1. Respondent's exceptions are denied as untimely. All parties were notified of their right to file exceptions with the Commission by December 7, 1994. A copy of Respondent's exceptions were received in the Commission's office on December 15, 1994, eight days late. Respondent neither sought an enlargement of the period in which to file exceptions, nor sought to demonstrate any good cause why late-filed exceptions should be considered. Therefore, Respondent's exceptions are denied as untimely. Redfern v. Department of Professional Regulation, 498 So.2d 1313 (Fla. 1st DCA 1986); and In re Ingram, Kelley, and Whitt, 15 F.A.L.R. 1177, 1178 (Commission on Ethics Final Order entered December 8, 1992).
2. Neither the Respondent nor the Commission's Advocate ordered a transcript of the formal hearing before the Hearing Officer. It has been held that the burden of furnishing a transcript is on the party seeking review and, if the party does not, exceptions to findings of fact can be dismissed solely on that basis. See, e.g., Rabren v. Department of Professional Regulation, 568 So.2d 1283 (Fla. 1st DCA 1990); Florida Department of Corrections v. Bradley, 510 So.2d 1122 (Fla. 1st DCA 1987); and Booker Creek Preservation, Inc. v. Department of Environmental Regulation, 415 So.2d 750 (Fla. 1st DCA 1982). The Commission has also previously adopted this position. In re George Costage, 15 F.A.L.R. 1201, 1202 (Commission on Ethics Final Order entered December 8, 1992).
3. The Commission recognizes that it is equally difficult to overrule a conclusion of law if that conclusion depends upon facts which are not completely before it, as is the case with the Respondent's first exception. There, the Respondent excepts to the Hearing Officer's conclusion of law (Recommended Order, paragraph no. 26), that Mr. Sweetapple met the definition of "lobbyist" contained in Section 112.3148(2)(b), Florida Statutes. The Respondent argues:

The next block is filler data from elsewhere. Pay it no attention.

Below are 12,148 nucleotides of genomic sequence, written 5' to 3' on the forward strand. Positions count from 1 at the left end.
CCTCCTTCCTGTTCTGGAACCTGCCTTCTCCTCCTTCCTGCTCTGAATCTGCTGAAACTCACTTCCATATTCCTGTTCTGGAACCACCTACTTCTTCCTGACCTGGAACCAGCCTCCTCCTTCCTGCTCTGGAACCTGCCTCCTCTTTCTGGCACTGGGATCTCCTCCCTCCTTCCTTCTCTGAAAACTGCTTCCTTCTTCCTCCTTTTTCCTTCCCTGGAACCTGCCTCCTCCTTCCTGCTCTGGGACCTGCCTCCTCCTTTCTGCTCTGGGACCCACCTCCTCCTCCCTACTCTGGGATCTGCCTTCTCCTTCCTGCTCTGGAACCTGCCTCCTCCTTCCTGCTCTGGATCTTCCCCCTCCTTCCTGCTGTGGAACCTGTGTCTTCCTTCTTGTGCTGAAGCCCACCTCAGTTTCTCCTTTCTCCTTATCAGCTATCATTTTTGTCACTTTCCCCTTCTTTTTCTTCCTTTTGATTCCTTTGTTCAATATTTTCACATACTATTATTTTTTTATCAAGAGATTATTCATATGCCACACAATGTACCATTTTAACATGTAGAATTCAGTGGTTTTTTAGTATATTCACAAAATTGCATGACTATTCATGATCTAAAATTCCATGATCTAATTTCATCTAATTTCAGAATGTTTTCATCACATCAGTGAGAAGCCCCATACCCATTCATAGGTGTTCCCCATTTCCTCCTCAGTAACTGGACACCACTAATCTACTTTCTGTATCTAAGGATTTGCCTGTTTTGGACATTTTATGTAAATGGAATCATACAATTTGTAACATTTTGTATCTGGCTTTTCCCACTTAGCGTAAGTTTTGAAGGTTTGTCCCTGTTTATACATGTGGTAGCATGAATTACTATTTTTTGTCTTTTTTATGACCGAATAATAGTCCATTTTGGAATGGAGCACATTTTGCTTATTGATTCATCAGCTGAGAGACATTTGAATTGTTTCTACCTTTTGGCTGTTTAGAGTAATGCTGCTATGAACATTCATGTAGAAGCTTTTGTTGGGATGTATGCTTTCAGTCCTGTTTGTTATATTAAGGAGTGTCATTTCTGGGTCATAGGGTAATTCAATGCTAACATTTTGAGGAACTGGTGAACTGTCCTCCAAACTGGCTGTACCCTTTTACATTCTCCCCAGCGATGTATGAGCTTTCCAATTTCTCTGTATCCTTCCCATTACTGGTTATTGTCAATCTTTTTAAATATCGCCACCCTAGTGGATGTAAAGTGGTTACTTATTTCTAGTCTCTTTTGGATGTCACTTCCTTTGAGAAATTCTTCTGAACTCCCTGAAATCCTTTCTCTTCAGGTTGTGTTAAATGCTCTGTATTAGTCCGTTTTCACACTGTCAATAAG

[T]he law defining 'lobbyist' demands that a 'Lobbyist' must make application and obtain approvals. Mr. Sweetapple has made no effort to apply for or be registered as a 'Lobbyist.'
Here, the ultimate finding that Mr. Sweetapple was a lobbyist who lobbied the Respondent's agency is based upon the Hearing Officer's findings of fact contained in Paragraph 19 of the Recommended Order. Since no transcript of the hearing was provided by the Respondent, the Commission is unable to review the testimony that provided the basis for this finding. Nonetheless, the Respondent apparently misconstrued the language contained in Section 112.3148(2)(b) concerning registration of lobbyists by those agencies who have established such a process. The Recommended Order contains no findings which would suggest that the City of Boca Raton or the Boca Raton Community Development Agency had instituted any type of registration process for persons who appeared before those entities to influence their governmental decisionmaking. In the absence of such a registration process, any natural person who meets the definition of a "lobbyist" contained in Section 112.3148(2)(b) would be considered to be one. The Hearing Officer, based upon the record before her, evidently found that Mr. Sweetapple met that definition. For the foregoing reasons, the Respondent's first exception is denied.
4. Next, the Respondent argues that the essential requirements of law were violated during the probable cause hearing before the Commission on September 2, 1993, because the Commission's Chairman at that time, Commissioner Joel Gustafson, declared a "conflict of interest" as a result of his association with the Complainant and offered to "step down."